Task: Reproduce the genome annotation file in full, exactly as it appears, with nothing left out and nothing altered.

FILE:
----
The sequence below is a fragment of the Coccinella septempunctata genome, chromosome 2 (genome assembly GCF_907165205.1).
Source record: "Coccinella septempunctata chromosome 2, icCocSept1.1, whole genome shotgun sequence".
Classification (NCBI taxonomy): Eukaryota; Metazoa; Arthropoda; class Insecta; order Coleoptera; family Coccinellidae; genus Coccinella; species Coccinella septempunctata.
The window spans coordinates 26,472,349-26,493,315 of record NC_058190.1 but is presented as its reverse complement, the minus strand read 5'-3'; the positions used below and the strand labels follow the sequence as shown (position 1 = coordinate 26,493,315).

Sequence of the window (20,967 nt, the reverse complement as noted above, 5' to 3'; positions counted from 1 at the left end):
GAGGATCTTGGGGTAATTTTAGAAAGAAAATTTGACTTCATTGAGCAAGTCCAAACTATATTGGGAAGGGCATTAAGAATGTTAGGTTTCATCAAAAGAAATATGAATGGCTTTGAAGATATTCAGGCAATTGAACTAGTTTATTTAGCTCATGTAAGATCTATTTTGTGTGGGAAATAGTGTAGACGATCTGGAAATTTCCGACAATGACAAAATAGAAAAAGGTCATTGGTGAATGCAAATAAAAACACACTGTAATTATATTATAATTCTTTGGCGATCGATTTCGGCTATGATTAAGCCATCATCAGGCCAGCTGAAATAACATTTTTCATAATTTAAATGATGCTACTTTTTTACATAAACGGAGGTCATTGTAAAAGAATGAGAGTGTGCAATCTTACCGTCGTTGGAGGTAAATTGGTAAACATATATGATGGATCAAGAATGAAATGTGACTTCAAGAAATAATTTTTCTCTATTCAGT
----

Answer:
The sequence below is a fragment of the Coccinella septempunctata genome, chromosome 2 (genome assembly GCF_907165205.1).
Source record: "Coccinella septempunctata chromosome 2, icCocSept1.1, whole genome shotgun sequence".
Classification (NCBI taxonomy): Eukaryota; Metazoa; Arthropoda; class Insecta; order Coleoptera; family Coccinellidae; genus Coccinella; species Coccinella septempunctata.
The window spans coordinates 26,472,349-26,493,315 of record NC_058190.1 but is presented as its reverse complement, the minus strand read 5'-3'; the positions used below and the strand labels follow the sequence as shown (position 1 = coordinate 26,493,315).

Sequence of the window (20,967 nt, the reverse complement as noted above, 5' to 3'; positions counted from 1 at the left end):
GAGGATCTTGGGGTAATTTTAGAAAGAAAATTTGACTTCATTGAGCAAGTCCAAACTATATTGGGAAGGGCATTAAGAATGTTAGGTTTCATCAAAAGAAATATGAATGGCTTTGAAGATATTCAGGCAATTGAACTAGTTTATTTAGCTCATGTAAGATCTATTTTGTGTGGGAAATAGTGTAGACGATCTGGAAATTTCCGACAATGACAAAATAGAAAAAGGTCATTGGTGAATGCAAATAAAAACACACTGTAATTATATTATAATTCTTTGGCGATCGATTTCGGCTATGATTAAGCCATCATCAGGCCAGCTGAAATAACATTTTTCATAATTTAAATGATGCTACTTTTTTACATAAACGGAGGTCATTGTAAAAGAATGAGAGTGTGCAATCTTACCGTCGTTGGAGGTAAATTGGTAAACATATATGATGGATCAAGAATGAAATGTGACTTCAAGAAATAATTTTTCTCTATTCAGT